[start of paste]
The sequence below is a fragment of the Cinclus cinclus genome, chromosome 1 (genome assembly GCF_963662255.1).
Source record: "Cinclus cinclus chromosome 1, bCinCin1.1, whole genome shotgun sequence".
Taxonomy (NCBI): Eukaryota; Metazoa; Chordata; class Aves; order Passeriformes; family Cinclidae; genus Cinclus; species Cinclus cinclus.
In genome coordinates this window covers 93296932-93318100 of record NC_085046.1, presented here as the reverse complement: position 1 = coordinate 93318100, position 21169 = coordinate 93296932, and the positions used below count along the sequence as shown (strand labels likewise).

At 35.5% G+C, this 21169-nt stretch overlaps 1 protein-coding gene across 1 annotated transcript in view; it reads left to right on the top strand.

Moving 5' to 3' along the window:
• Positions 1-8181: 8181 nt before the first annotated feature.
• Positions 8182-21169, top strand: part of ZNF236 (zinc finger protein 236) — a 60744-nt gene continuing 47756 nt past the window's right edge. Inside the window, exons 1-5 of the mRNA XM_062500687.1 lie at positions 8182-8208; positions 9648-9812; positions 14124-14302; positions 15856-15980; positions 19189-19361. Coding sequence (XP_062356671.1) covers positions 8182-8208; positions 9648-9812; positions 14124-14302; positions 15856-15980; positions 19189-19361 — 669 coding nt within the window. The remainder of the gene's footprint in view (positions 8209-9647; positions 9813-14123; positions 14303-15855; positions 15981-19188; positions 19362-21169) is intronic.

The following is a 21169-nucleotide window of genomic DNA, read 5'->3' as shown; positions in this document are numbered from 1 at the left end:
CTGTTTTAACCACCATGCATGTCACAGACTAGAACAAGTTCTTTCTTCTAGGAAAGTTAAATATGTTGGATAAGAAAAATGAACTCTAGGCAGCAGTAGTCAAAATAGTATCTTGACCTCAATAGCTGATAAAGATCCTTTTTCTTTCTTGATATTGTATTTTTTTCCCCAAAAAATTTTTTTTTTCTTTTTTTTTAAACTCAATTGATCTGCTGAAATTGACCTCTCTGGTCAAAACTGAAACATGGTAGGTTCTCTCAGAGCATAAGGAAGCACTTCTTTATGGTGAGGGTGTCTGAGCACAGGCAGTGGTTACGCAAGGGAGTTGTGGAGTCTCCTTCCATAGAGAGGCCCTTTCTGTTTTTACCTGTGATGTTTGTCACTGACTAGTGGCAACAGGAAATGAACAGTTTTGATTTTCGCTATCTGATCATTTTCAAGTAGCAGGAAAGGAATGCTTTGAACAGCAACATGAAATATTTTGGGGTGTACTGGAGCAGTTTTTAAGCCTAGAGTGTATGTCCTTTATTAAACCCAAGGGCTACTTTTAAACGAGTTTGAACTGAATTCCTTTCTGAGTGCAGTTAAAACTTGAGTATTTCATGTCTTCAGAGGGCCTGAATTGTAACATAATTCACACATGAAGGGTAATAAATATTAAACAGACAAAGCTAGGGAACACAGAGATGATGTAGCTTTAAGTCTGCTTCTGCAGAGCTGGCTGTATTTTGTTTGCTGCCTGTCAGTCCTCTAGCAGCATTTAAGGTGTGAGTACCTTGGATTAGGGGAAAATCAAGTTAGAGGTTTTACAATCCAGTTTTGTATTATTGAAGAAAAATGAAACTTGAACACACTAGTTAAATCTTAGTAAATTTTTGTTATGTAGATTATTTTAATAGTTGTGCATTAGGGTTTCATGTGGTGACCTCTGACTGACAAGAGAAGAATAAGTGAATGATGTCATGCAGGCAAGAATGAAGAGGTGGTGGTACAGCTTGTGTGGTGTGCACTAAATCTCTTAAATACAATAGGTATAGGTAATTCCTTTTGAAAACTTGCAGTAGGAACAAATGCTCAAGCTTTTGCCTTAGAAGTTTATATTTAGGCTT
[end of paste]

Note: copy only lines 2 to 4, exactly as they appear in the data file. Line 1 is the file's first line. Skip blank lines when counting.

Source record: "Cinclus cinclus chromosome 1, bCinCin1.1, whole genome shotgun sequence".
Taxonomy (NCBI): Eukaryota; Metazoa; Chordata; class Aves; order Passeriformes; family Cinclidae; genus Cinclus; species Cinclus cinclus.
In genome coordinates this window covers 93296932-93318100 of record NC_085046.1, presented here as the reverse complement: position 1 = coordinate 93318100, position 21169 = coordinate 93296932, and the positions used below count along the sequence as shown (strand labels likewise).